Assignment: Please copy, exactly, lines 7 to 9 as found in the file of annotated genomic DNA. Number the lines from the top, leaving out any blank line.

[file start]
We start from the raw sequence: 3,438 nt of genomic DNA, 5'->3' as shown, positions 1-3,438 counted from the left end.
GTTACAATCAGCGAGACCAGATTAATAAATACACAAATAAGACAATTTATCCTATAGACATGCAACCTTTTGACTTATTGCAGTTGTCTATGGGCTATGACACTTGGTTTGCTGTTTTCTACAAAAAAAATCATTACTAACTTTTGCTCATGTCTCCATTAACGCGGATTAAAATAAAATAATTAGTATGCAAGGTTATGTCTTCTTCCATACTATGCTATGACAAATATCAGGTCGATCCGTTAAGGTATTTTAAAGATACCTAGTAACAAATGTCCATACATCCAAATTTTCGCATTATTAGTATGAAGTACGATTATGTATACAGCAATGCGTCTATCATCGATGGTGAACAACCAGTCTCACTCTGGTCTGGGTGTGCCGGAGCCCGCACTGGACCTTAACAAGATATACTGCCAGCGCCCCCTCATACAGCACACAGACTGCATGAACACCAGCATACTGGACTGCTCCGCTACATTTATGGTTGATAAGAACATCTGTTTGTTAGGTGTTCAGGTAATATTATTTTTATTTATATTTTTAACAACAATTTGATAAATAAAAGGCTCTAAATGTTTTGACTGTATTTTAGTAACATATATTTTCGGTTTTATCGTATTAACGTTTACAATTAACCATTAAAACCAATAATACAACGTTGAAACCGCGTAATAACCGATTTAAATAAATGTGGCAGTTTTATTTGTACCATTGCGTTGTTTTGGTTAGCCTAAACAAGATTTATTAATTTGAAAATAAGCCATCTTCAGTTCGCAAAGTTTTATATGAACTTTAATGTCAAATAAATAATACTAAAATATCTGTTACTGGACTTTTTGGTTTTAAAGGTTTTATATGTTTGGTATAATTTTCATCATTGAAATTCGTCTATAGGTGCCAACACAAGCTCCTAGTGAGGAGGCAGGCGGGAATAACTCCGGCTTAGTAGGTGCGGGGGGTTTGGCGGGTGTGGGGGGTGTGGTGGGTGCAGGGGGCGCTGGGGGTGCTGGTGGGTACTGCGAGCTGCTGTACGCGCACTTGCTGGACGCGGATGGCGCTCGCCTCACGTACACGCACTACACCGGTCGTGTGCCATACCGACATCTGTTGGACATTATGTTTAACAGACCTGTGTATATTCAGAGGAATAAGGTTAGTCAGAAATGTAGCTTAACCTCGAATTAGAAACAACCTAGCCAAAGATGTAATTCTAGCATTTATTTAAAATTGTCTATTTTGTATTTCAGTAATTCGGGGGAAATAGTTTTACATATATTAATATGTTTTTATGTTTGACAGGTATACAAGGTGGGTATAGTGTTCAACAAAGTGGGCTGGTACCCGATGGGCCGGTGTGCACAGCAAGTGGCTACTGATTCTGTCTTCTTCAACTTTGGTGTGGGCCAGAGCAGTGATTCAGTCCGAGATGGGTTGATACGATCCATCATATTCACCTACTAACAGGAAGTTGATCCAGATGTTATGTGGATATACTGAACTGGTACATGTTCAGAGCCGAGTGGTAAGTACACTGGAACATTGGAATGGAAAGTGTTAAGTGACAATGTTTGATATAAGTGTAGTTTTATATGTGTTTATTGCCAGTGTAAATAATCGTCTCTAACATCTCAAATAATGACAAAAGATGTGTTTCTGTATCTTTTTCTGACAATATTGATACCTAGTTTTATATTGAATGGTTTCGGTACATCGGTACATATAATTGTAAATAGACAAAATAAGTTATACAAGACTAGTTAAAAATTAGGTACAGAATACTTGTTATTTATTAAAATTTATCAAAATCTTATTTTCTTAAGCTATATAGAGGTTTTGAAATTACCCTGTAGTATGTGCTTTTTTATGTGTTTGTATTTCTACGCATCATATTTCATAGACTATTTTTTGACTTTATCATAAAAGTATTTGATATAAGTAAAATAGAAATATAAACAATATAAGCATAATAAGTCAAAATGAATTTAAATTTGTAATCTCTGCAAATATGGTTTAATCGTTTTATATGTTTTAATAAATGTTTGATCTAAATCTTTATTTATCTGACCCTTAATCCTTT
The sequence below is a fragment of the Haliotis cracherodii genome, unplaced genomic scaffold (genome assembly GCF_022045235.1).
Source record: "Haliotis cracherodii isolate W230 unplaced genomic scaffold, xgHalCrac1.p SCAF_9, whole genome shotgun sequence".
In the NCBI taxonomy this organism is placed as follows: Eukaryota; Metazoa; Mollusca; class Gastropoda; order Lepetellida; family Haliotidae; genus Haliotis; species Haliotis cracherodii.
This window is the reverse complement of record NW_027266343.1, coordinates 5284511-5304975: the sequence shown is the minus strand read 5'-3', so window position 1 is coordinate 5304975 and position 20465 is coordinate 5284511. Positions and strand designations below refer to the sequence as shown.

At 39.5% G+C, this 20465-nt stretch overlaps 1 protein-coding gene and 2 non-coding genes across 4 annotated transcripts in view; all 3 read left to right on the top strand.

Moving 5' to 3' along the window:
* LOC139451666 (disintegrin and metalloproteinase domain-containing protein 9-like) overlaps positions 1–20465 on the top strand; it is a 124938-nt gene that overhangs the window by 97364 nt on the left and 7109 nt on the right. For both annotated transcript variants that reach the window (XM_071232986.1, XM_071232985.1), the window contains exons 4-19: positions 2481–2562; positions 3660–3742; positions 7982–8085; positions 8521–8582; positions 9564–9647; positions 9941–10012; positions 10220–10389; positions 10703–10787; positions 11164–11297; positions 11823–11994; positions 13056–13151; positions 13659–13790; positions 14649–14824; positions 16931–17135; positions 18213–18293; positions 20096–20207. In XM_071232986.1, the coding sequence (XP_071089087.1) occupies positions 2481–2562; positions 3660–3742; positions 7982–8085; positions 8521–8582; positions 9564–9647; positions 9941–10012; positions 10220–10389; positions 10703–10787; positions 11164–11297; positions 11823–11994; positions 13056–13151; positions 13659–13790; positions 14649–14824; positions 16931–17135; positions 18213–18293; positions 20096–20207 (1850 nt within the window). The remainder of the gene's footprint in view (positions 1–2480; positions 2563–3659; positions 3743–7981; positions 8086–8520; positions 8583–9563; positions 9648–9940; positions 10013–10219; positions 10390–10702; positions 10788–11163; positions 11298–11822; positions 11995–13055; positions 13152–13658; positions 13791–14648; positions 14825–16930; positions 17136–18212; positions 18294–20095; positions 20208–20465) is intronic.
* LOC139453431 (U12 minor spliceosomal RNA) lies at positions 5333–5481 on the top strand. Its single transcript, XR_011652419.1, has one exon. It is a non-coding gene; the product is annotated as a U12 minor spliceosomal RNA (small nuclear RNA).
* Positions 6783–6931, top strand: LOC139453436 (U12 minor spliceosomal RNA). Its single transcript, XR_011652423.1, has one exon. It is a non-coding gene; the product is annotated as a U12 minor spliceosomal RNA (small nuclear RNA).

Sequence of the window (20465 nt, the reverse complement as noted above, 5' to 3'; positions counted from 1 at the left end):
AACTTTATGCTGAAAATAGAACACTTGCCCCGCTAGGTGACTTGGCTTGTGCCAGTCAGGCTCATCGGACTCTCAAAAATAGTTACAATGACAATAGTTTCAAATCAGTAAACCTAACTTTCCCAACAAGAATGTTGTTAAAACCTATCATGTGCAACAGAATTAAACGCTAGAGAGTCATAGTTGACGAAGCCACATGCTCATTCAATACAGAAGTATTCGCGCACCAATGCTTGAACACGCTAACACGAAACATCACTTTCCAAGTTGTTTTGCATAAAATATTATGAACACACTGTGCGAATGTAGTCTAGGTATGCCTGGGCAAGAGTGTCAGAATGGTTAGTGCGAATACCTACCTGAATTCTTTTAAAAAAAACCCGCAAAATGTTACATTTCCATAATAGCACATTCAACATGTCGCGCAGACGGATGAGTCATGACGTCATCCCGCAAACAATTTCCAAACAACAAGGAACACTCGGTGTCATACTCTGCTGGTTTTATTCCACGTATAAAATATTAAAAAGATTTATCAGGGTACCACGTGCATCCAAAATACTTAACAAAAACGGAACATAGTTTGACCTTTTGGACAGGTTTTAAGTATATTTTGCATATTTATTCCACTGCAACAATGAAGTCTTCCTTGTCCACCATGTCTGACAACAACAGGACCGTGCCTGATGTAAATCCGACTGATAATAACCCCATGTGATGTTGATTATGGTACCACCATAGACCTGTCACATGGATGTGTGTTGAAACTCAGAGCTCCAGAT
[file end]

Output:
At 39.5% G+C, this 20465-nt stretch overlaps 1 protein-coding gene and 2 non-coding genes across 4 annotated transcripts in view; all 3 read left to right on the top strand.

Moving 5' to 3' along the window:
* LOC139451666 (disintegrin and metalloproteinase domain-containing protein 9-like) overlaps positions 1–20465 on the top strand; it is a 124938-nt gene that overhangs the window by 97364 nt on the left and 7109 nt on the right. For both annotated transcript variants that reach the window (XM_071232986.1, XM_071232985.1), the window contains exons 4-19: positions 2481–2562; positions 3660–3742; positions 7982–8085; positions 8521–8582; positions 9564–9647; positions 9941–10012; positions 10220–10389; positions 10703–10787; positions 11164–11297; positions 11823–11994; positions 13056–13151; positions 13659–13790; positions 14649–14824; positions 16931–17135; positions 18213–18293; positions 20096–20207. In XM_071232986.1, the coding sequence (XP_071089087.1) occupies positions 2481–2562; positions 3660–3742; positions 7982–8085; positions 8521–8582; positions 9564–9647; positions 9941–10012; positions 10220–10389; positions 10703–10787; positions 11164–11297; positions 11823–11994; positions 13056–13151; positions 13659–13790; positions 14649–14824; positions 16931–17135; positions 18213–18293; positions 20096–20207 (1850 nt within the window). The remainder of the gene's footprint in view (positions 1–2480; positions 2563–3659; positions 3743–7981; positions 8086–8520; positions 8583–9563; positions 9648–9940; positions 10013–10219; positions 10390–10702; positions 10788–11163; positions 11298–11822; positions 11995–13055; positions 13152–13658; positions 13791–14648; positions 14825–16930; positions 17136–18212; positions 18294–20095; positions 20208–20465) is intronic.